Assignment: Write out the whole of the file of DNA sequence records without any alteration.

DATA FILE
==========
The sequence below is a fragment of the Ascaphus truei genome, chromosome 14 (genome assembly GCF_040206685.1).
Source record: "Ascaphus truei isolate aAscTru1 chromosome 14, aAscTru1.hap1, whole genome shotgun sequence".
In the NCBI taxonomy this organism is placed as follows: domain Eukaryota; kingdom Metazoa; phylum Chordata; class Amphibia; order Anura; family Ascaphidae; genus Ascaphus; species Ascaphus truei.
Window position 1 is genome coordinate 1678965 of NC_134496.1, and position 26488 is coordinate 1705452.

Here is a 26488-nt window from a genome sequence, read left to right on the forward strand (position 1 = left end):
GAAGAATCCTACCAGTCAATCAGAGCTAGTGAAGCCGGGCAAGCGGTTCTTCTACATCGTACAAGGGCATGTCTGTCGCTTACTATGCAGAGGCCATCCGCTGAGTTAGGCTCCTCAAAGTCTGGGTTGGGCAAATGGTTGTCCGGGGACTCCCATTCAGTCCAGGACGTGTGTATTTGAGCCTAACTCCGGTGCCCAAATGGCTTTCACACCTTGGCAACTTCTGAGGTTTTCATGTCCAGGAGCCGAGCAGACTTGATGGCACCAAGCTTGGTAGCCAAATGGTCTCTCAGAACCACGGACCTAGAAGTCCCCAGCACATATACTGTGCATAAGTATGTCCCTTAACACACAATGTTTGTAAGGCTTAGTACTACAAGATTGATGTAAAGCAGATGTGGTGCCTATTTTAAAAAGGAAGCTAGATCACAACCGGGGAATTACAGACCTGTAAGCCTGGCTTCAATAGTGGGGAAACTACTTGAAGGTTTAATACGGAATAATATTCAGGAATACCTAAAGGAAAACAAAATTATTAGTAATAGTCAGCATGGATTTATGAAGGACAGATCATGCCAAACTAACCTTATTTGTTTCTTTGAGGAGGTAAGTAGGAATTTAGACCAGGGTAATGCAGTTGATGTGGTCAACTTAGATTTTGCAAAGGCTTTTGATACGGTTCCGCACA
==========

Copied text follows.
The sequence below is a fragment of the Ascaphus truei genome, chromosome 14 (genome assembly GCF_040206685.1).
Source record: "Ascaphus truei isolate aAscTru1 chromosome 14, aAscTru1.hap1, whole genome shotgun sequence".
In the NCBI taxonomy this organism is placed as follows: domain Eukaryota; kingdom Metazoa; phylum Chordata; class Amphibia; order Anura; family Ascaphidae; genus Ascaphus; species Ascaphus truei.
Window position 1 is genome coordinate 1678965 of NC_134496.1, and position 26488 is coordinate 1705452.

Here is a 26488-nt window from a genome sequence, read left to right on the forward strand (position 1 = left end):
GAAGAATCCTACCAGTCAATCAGAGCTAGTGAAGCCGGGCAAGCGGTTCTTCTACATCGTACAAGGGCATGTCTGTCGCTTACTATGCAGAGGCCATCCGCTGAGTTAGGCTCCTCAAAGTCTGGGTTGGGCAAATGGTTGTCCGGGGACTCCCATTCAGTCCAGGACGTGTGTATTTGAGCCTAACTCCGGTGCCCAAATGGCTTTCACACCTTGGCAACTTCTGAGGTTTTCATGTCCAGGAGCCGAGCAGACTTGATGGCACCAAGCTTGGTAGCCAAATGGTCTCTCAGAACCACGGACCTAGAAGTCCCCAGCACATATACTGTGCATAAGTATGTCCCTTAACACACAATGTTTGTAAGGCTTAGTACTACAAGATTGATGTAAAGCAGATGTGGTGCCTATTTTAAAAAGGAAGCTAGATCACAACCGGGGAATTACAGACCTGTAAGCCTGGCTTCAATAGTGGGGAAACTACTTGAAGGTTTAATACGGAATAATATTCAGGAATACCTAAAGGAAAACAAAATTATTAGTAATAGTCAGCATGGATTTATGAAGGACAGATCATGCCAAACTAACCTTATTTGTTTCTTTGAGGAGGTAAGTAGGAATTTAGACCAGGGTAATGCAGTTGATGTGGTCAACTTAGATTTTGCAAAGGCTTTTGATACGGTTCCGCACA